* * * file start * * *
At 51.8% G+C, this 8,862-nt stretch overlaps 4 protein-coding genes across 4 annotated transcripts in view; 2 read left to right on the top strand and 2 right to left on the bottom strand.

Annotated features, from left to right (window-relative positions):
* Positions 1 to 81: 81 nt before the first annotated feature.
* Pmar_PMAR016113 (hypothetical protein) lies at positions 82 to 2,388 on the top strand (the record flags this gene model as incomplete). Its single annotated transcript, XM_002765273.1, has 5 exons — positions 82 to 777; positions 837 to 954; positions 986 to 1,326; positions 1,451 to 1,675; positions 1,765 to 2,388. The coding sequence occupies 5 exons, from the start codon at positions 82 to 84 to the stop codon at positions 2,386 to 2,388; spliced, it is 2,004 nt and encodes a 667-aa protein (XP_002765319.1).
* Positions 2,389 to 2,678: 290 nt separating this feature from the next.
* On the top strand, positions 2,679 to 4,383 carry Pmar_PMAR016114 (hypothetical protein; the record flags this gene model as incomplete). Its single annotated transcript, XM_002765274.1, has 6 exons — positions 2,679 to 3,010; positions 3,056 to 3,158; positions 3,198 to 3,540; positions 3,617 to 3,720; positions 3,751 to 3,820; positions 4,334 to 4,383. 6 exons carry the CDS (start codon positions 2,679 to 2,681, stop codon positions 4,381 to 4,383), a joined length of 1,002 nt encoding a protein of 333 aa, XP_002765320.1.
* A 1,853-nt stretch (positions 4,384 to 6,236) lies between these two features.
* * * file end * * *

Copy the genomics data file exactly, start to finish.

At 51.8% G+C, this 8,862-nt stretch overlaps 4 protein-coding genes across 4 annotated transcripts in view; 2 read left to right on the top strand and 2 right to left on the bottom strand.

Annotated features, from left to right (window-relative positions):
* Positions 1 to 81: 81 nt before the first annotated feature.
* Pmar_PMAR016113 (hypothetical protein) lies at positions 82 to 2,388 on the top strand (the record flags this gene model as incomplete). Its single annotated transcript, XM_002765273.1, has 5 exons — positions 82 to 777; positions 837 to 954; positions 986 to 1,326; positions 1,451 to 1,675; positions 1,765 to 2,388. The coding sequence occupies 5 exons, from the start codon at positions 82 to 84 to the stop codon at positions 2,386 to 2,388; spliced, it is 2,004 nt and encodes a 667-aa protein (XP_002765319.1).
* Positions 2,389 to 2,678: 290 nt separating this feature from the next.
* On the top strand, positions 2,679 to 4,383 carry Pmar_PMAR016114 (hypothetical protein; the record flags this gene model as incomplete). Its single annotated transcript, XM_002765274.1, has 6 exons — positions 2,679 to 3,010; positions 3,056 to 3,158; positions 3,198 to 3,540; positions 3,617 to 3,720; positions 3,751 to 3,820; positions 4,334 to 4,383. 6 exons carry the CDS (start codon positions 2,679 to 2,681, stop codon positions 4,381 to 4,383), a joined length of 1,002 nt encoding a protein of 333 aa, XP_002765320.1.
* A 1,853-nt stretch (positions 4,384 to 6,236) lies between these two features.